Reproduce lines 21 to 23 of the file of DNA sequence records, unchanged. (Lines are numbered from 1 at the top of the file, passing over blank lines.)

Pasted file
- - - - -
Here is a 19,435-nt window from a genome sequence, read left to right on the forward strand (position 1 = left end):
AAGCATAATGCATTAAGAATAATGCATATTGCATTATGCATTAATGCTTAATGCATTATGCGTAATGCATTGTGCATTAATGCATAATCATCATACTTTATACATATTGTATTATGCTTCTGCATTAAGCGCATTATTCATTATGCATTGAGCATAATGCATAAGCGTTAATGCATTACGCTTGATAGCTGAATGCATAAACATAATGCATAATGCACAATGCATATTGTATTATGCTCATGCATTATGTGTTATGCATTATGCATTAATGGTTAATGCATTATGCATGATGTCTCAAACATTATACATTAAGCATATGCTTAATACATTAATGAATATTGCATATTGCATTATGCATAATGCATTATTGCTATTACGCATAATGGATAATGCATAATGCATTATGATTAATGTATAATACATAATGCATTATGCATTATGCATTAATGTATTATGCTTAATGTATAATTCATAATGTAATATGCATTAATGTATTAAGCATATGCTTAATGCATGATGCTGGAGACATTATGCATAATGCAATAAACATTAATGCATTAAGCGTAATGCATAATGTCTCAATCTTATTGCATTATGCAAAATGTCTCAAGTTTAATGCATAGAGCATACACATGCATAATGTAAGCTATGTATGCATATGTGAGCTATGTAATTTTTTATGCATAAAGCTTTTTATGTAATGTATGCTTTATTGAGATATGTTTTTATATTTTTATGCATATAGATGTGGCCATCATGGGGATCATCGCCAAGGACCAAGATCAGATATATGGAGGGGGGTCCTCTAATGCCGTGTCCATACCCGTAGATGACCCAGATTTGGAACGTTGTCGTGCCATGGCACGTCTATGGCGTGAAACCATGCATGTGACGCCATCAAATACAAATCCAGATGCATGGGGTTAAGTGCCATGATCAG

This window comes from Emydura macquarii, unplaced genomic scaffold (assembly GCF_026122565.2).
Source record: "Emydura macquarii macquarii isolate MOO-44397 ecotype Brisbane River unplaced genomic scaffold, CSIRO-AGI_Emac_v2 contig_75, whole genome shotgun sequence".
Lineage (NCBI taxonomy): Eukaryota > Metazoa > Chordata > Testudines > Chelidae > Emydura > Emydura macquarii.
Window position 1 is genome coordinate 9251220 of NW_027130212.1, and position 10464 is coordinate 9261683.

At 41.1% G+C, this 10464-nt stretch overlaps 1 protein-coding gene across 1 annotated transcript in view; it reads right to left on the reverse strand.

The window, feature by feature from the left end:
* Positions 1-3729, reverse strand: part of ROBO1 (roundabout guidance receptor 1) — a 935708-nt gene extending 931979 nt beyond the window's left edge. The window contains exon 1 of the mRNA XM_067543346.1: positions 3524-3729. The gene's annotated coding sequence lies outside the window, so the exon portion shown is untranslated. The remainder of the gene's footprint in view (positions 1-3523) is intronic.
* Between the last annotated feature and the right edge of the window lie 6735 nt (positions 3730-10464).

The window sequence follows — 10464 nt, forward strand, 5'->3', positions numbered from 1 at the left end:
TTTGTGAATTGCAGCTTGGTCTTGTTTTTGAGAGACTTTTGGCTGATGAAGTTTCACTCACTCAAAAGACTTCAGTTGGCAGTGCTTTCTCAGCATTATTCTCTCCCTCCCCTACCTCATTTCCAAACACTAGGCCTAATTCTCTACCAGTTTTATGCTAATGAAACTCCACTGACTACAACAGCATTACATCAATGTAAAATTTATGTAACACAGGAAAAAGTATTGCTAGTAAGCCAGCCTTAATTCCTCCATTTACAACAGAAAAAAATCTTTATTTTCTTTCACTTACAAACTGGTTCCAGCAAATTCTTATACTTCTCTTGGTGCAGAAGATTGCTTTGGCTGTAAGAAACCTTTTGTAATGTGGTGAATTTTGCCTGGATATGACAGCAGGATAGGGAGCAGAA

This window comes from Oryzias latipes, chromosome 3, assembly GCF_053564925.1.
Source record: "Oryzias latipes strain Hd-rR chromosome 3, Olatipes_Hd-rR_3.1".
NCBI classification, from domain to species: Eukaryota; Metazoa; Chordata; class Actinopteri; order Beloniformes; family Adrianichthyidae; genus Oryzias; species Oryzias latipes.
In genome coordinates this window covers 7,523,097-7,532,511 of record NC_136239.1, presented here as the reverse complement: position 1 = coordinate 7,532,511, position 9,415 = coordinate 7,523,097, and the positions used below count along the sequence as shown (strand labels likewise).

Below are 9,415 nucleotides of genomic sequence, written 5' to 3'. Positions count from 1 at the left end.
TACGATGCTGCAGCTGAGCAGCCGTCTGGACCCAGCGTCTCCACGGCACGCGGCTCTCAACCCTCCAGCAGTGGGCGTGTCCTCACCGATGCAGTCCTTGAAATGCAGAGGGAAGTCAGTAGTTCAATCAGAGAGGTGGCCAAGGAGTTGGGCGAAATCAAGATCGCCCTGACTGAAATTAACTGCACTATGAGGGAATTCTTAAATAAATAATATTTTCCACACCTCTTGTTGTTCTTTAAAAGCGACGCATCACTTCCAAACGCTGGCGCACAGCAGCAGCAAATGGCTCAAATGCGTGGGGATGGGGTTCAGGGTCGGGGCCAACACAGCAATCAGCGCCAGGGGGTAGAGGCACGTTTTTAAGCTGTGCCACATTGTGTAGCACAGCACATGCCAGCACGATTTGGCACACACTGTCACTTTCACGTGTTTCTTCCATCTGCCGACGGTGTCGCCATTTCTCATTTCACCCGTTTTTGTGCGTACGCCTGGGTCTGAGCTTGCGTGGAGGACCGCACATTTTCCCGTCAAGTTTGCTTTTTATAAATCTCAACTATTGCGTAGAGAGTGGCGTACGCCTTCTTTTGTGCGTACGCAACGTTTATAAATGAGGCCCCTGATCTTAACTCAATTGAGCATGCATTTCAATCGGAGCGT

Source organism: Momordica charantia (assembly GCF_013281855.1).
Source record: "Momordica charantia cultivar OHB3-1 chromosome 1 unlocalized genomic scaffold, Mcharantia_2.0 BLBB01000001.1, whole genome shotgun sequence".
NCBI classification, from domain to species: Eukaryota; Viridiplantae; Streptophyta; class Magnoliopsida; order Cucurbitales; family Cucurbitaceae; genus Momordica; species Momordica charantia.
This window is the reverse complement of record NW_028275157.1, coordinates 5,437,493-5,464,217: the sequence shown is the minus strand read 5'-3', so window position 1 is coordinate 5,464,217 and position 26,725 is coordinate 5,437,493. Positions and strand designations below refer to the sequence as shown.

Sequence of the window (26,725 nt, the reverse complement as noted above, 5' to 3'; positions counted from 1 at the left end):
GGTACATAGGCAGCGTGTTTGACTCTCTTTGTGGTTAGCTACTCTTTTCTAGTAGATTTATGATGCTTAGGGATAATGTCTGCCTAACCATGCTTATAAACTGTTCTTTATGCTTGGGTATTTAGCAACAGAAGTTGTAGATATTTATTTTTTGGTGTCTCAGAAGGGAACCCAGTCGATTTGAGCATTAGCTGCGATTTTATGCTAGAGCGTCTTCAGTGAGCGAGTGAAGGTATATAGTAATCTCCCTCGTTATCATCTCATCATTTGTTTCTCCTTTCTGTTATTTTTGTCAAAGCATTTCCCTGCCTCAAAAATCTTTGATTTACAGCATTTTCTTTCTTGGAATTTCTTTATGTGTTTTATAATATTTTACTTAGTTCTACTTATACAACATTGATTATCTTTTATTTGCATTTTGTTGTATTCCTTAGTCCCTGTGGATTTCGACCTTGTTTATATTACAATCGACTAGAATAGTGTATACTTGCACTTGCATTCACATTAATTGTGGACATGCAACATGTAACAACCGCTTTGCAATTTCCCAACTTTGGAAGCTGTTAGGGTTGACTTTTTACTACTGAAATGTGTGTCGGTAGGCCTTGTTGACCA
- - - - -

NCBI classification, from domain to species: Eukaryota; Viridiplantae; Streptophyta; class Magnoliopsida; order Cucurbitales; family Cucurbitaceae; genus Momordica; species Momordica charantia.
This window is the reverse complement of record NW_028275157.1, coordinates 5,437,493-5,464,217: the sequence shown is the minus strand read 5'-3', so window position 1 is coordinate 5,464,217 and position 26,725 is coordinate 5,437,493. Positions and strand designations below refer to the sequence as shown.

Sequence of the window (26,725 nt, the reverse complement as noted above, 5' to 3'; positions counted from 1 at the left end):